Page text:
| 5 ft 11 in (1.8 m)|
175 lb (80 kg)
|Teams|| Vancouver Canucks|
St. Louis Blues
Kansas City Scouts
|Born|| November 9 1948,|
Toronto, ON, CAN
|Pro Career||1972 – 1975|
Wright was selected 4th overall in the 1966 NHL Amateur Draft by his hometown Toronto Maple Leafs after dominating local Junior B ranks. The following season, he joined the Toronto Marlboros of the Ontario Hockey Association, where he would play with a host of future NHL stars, including Brad Park, Brian Glennie and Gerry Meehan. In his rookie season, Wright helped lead the Marlboros to the Memorial Cup as Canada's top junior team, scoring 5 points in 9 games in the final tournament. The following season, he emerged as one of the team's top players, registering 64 points in 54 games.
However, rather than turn professional at the conclusion of his junior career, Wright chose instead to attend the University of Toronto, where he would pursue a degree in Health and Physical Education. During his time with the Toronto Varsity Blues, he would establish himself as one of the top players in CIAU history. The team would win 4 consecutive CIAU titles during his time there, with Wright being named playoff MVP in 3 of those years. He was honoured as a CIAU All-Canadian in 1969 and 1972, and captained the squad during his final two seasons.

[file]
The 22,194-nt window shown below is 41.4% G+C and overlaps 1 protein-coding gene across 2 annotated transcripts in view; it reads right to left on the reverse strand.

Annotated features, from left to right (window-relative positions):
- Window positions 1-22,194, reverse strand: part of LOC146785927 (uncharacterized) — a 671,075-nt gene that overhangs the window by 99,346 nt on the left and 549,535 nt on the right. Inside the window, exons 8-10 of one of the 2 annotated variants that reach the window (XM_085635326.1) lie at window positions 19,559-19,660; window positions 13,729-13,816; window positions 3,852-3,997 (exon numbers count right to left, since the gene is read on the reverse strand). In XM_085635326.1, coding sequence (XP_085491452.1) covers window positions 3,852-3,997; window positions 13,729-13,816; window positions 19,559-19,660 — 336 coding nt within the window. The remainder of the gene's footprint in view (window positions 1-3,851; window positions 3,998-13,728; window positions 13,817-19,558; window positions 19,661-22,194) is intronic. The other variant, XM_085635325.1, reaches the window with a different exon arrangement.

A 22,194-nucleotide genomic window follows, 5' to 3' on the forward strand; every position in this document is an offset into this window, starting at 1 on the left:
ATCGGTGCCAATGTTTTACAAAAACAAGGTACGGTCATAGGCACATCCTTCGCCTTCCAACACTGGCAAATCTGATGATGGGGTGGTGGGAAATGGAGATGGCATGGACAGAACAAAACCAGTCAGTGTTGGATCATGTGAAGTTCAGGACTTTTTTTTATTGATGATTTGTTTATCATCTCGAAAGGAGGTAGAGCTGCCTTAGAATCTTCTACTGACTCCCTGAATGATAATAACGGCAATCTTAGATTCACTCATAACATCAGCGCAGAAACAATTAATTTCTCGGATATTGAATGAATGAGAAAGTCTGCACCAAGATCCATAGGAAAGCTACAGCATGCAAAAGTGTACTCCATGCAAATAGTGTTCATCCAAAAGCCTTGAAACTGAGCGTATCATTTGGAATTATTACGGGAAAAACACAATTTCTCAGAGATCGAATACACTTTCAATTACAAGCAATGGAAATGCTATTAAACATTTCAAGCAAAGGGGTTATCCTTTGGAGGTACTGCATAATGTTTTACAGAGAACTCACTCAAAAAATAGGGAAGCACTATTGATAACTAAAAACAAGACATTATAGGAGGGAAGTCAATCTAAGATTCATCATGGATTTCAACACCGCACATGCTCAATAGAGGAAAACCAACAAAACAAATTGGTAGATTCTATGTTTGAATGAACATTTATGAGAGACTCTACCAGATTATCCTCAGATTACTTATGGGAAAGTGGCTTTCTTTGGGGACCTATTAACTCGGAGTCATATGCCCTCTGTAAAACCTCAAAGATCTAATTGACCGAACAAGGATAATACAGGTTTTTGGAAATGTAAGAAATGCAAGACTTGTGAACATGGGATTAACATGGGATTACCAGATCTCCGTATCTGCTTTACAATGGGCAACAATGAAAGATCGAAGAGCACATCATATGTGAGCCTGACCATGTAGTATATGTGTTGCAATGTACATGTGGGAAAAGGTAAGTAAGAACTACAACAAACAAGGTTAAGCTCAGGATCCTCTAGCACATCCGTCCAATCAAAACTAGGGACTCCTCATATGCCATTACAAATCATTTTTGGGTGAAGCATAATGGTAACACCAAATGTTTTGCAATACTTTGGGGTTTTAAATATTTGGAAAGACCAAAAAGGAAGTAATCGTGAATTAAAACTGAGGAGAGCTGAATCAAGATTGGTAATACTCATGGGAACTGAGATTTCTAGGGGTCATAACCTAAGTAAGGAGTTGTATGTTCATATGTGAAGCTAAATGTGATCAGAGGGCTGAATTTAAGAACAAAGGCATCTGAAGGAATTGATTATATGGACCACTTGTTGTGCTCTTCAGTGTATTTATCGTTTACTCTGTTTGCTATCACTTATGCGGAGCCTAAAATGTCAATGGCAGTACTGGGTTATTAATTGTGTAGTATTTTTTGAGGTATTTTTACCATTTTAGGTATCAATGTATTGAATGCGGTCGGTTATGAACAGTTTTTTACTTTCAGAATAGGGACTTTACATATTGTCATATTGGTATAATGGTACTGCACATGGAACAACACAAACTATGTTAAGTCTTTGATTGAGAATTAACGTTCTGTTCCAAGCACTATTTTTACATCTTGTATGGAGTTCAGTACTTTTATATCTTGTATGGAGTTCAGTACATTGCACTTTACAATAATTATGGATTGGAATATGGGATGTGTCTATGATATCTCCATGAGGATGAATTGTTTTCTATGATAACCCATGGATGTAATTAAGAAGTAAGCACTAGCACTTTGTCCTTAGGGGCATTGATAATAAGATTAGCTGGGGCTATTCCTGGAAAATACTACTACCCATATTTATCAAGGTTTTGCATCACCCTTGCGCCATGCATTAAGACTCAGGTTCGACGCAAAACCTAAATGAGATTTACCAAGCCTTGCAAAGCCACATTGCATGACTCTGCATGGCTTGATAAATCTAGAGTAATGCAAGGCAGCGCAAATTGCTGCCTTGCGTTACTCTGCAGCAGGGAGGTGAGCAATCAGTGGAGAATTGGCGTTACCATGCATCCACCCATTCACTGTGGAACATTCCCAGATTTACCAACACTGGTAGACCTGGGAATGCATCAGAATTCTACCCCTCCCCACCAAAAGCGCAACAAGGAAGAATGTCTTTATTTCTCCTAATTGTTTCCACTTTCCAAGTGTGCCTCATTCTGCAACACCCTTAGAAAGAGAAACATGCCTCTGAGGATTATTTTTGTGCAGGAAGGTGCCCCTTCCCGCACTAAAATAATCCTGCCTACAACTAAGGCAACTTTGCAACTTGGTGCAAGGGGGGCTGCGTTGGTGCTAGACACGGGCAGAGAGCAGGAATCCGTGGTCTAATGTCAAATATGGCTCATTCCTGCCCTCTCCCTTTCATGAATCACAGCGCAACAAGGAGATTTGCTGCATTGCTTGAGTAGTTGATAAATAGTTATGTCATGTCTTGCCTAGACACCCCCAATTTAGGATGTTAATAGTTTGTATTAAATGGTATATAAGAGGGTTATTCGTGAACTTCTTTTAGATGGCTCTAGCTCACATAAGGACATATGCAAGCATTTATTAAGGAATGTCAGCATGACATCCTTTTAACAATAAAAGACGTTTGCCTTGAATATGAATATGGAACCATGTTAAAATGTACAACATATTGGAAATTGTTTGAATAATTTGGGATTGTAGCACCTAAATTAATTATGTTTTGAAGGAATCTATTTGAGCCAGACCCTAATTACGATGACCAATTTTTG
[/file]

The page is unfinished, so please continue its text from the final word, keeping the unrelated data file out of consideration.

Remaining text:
Wright was also a member of the university's golf team, and in 1994 was elected to the University of Toronto Hall of Fame for his athletic achievements during his time there.
Wright had been drafted away from the Maple Leafs by the Vancouver Canucks in 1970, and joined the team in 1972 at the conclusion of his university career. Wright made the team as a rookie, and put together a fine 1972–73 season, finishing with 10 goals and 37 points in 71 games. This placed him 5th on the team in assists and 8th in scoring, and his 27 assists were at the time the most ever by a rookie Canuck forward.
However, Wright would get off to a sluggish start in 1973–74 with just 6 points in his first 20 games, and was dealt to the St. Louis Blues for Mike Lampman. His offensive struggles would continue in St. Louis, and he finished the season with 6 goals and 15 points in 52 games between Vancouver and St. Louis.
The following summer, Wright was seleced by the Kansas City Scouts in the 1974 NHL Expansion Draft. However, he would play only 4 games for the Scouts, instead spending almost the entire season with their farm squad in the AHL. Following the season, he chose to retire from professional hockey.
Wright finished his career with 16 goals and 52 points, along with 67 PIM, in 127 NHL games.